Staunton, April 25 – Angry that Vladimir Putin has labeled the mass deaths of Armenians in the Ottoman Empire in 1915 a genocide, the Turkish foreign ministry said that Russia ought to know better given “the mass atrocities and exiles in the Caucasus, in Central Asia and Eastern Europe” it has committed and “the collective punishment methods such as Holodomyr as well as inhumane practices” it has employed “especially against Turkish and Muslim people.”
“We consider that Russia is best-suited to know what exactly ‘genocide’ and its legal dimensions are,” the ministry’s statement said, implicitly suggesting that two can play this game and that Ankara is now prepared to label many Russian actions the same way (mfa.gov.tr/no_-129_-24-april-2015_-press-release-regarding-the-approach-of-the-russian-federation-on-the-1915-events.en.mfa).
Actions by the Russian Imperial Government, the Soviet government and the post-Soviet government that Turkey could select from among to bring a charge of genocide is large, and its statement yesterday guarantees those Turkic and Muslim peoples who feel themselves to have been the victim of such a crime will press their case in Turkey and receive more attention there.
Among the groups certain to raise this issue are the Nogays, Balkars, and Karachay in the North Caucasus and various Muslim groups throughout the Russian Federation, but beyond any doubt, the group that will be the most encouraged by Turkey’s actions will be the Circassians who have sought international recognition as the victims of genocide for many years.
Their case, which attracted international attention but no movement on their request in the run up to the Sochi Olympics, a competition that took place on the very site where Circassians were killed and expelled from Russia and on the 150th anniversary of that action, will now get more attention.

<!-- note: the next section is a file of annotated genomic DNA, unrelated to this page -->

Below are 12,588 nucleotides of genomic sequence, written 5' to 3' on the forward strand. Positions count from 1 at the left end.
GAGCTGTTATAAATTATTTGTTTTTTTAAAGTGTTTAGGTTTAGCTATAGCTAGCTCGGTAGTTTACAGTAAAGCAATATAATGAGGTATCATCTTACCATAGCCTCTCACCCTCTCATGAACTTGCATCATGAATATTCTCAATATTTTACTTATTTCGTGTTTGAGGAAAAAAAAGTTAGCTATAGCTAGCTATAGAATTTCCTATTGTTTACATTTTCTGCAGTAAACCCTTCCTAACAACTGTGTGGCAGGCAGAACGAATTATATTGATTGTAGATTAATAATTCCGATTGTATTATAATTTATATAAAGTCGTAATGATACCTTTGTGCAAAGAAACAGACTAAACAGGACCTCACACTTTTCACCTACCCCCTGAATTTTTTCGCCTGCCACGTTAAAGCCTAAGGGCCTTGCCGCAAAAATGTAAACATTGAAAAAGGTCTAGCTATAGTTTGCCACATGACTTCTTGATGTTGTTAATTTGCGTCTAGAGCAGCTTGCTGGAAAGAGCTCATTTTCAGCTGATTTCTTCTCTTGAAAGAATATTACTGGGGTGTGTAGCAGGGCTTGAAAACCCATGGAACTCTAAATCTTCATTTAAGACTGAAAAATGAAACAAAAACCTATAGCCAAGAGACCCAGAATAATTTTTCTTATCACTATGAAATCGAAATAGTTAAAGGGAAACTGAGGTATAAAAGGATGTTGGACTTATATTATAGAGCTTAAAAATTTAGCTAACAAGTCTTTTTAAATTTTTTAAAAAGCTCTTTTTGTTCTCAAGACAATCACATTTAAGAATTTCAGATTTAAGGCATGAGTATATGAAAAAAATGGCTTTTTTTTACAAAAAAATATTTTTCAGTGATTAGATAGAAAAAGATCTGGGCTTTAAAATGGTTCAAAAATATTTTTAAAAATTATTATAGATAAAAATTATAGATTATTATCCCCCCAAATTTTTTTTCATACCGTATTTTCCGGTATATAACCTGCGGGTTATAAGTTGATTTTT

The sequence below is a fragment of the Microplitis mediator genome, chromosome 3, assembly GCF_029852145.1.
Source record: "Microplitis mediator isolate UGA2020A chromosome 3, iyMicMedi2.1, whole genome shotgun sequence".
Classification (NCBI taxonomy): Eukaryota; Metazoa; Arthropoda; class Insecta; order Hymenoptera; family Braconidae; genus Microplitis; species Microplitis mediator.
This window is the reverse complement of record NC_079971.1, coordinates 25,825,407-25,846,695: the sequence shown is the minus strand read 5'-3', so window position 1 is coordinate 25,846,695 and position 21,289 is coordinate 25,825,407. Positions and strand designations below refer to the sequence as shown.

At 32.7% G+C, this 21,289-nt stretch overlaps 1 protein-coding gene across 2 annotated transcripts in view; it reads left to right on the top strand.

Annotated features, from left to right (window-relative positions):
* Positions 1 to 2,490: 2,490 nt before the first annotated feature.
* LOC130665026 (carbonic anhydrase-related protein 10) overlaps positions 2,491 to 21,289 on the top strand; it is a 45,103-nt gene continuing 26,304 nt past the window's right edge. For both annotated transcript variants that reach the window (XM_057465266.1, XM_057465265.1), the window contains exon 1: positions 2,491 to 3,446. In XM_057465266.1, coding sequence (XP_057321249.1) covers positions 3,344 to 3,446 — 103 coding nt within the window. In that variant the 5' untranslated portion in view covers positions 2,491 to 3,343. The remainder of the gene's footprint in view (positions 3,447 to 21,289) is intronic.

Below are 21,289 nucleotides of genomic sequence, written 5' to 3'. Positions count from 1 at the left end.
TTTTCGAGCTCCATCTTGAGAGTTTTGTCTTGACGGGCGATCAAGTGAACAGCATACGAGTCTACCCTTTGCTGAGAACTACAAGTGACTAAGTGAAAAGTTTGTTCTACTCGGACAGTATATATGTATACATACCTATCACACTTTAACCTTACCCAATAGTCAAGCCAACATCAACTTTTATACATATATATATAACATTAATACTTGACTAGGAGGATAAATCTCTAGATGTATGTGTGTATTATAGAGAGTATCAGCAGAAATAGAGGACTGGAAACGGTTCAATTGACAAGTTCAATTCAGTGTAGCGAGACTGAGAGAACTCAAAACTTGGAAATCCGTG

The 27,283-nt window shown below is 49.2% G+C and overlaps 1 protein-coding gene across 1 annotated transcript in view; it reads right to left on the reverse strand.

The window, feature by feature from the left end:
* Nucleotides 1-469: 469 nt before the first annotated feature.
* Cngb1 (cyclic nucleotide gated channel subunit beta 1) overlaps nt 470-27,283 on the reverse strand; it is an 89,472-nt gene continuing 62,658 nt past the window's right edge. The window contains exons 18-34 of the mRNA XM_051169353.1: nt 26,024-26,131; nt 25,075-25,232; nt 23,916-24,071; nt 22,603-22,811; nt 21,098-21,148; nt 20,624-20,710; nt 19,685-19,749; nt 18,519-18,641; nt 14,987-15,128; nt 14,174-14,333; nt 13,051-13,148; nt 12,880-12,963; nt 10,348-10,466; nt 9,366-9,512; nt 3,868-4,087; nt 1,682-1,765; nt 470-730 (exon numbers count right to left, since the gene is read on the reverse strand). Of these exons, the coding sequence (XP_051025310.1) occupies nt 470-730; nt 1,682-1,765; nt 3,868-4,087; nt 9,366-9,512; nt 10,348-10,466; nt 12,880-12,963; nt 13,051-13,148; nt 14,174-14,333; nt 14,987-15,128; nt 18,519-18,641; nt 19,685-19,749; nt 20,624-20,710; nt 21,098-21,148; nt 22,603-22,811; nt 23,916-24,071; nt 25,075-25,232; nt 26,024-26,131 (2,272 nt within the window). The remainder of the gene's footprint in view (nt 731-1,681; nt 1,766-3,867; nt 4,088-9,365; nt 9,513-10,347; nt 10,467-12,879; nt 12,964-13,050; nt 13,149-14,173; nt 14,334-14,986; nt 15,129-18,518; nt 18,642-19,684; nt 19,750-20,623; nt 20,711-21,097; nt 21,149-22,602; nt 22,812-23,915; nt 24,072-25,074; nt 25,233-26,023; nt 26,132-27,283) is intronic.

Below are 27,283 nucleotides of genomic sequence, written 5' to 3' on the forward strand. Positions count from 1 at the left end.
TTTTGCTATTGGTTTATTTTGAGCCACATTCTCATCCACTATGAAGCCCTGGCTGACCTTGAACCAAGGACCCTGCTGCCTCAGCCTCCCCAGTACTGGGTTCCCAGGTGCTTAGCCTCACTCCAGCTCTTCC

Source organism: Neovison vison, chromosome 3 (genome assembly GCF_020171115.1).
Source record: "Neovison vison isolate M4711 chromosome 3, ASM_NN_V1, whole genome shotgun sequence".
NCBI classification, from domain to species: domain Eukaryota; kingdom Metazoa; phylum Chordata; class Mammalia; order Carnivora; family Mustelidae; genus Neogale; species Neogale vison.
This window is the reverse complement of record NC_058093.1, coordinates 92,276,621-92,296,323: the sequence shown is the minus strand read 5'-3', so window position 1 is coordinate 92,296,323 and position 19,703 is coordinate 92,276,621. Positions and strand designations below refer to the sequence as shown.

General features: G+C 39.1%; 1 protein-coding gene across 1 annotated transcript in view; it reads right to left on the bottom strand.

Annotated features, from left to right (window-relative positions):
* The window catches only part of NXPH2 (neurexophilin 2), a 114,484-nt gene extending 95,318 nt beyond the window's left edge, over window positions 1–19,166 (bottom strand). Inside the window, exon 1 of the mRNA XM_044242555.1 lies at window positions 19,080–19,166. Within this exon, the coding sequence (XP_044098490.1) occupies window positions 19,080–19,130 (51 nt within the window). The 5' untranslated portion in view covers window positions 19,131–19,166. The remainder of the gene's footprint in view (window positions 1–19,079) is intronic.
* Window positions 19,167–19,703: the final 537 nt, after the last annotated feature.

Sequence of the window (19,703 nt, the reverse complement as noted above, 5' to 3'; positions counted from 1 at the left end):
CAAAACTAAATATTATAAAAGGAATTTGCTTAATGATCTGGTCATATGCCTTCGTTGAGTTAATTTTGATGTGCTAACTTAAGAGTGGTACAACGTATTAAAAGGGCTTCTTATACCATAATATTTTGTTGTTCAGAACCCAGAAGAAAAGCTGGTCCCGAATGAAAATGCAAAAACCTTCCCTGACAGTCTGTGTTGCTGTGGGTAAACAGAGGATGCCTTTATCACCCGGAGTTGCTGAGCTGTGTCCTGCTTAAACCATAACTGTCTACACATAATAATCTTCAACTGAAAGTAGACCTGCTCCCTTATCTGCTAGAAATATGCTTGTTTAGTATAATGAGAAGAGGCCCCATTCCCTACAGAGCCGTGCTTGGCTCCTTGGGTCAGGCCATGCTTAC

One Circassian activist, Lidia Zhigunova, immediately after the appearance of the Turkish statement has laid out why the members of that nation will now expect to get greater support in Ankara (aheku.net/news/policy/6210?fb_ref=Default&fb_source=message ). Among other things, she writes:
“The extermination and the expulsion of the Circassian population from their homeland in the Caucasus to Turkey that took place in 1860s, was no doubt one of the tragedies that the Turkish Foreign Ministry had in mind, when referring to Russia’s biases regarding this issue.”
“Russia still denies the fact that as a result of the deadly tactics used during the imperial conquest and the colonization of the Circassian territory, only a small percentage of population of Circassia remained in the homeland, the rest were exiled to Turkey, hundreds of thousands of them were starved to death or perished on their way to Turkey, or immediately upon their arrival.”
“The cynicism and the double standard of the Russian government regarding this issue is underscored by the fact that it has been over 30 years, since the Circassian organizations started demanding from Russia to reevaluate its attitude toward these historical events, and to classify the actions of the Russian empire that led to the dislocation of the Circassian population, its dispossession, and physical annihilation as genocide.”